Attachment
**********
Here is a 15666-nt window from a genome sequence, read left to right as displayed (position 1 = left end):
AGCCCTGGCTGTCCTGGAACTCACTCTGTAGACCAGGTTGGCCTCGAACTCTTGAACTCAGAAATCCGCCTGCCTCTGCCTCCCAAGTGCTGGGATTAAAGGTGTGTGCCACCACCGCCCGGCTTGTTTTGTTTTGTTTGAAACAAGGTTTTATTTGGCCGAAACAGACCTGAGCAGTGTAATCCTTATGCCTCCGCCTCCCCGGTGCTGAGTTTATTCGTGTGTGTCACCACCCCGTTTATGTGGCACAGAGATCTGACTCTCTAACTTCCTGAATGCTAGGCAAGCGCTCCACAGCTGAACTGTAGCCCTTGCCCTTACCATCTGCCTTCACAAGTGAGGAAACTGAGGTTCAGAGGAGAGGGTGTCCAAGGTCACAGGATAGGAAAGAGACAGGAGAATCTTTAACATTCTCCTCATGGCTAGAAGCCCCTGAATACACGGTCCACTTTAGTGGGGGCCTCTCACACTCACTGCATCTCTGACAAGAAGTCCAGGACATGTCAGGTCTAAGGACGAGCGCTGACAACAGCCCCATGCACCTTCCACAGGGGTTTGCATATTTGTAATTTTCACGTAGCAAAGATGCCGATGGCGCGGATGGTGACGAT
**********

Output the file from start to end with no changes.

Here is a 15666-nt window from a genome sequence, read left to right as displayed (position 1 = left end):
AGCCCTGGCTGTCCTGGAACTCACTCTGTAGACCAGGTTGGCCTCGAACTCTTGAACTCAGAAATCCGCCTGCCTCTGCCTCCCAAGTGCTGGGATTAAAGGTGTGTGCCACCACCGCCCGGCTTGTTTTGTTTTGTTTGAAACAAGGTTTTATTTGGCCGAAACAGACCTGAGCAGTGTAATCCTTATGCCTCCGCCTCCCCGGTGCTGAGTTTATTCGTGTGTGTCACCACCCCGTTTATGTGGCACAGAGATCTGACTCTCTAACTTCCTGAATGCTAGGCAAGCGCTCCACAGCTGAACTGTAGCCCTTGCCCTTACCATCTGCCTTCACAAGTGAGGAAACTGAGGTTCAGAGGAGAGGGTGTCCAAGGTCACAGGATAGGAAAGAGACAGGAGAATCTTTAACATTCTCCTCATGGCTAGAAGCCCCTGAATACACGGTCCACTTTAGTGGGGGCCTCTCACACTCACTGCATCTCTGACAAGAAGTCCAGGACATGTCAGGTCTAAGGACGAGCGCTGACAACAGCCCCATGCACCTTCCACAGGGGTTTGCATATTTGTAATTTTCACGTAGCAAAGATGCCGATGGCGCGGATGGTGACGAT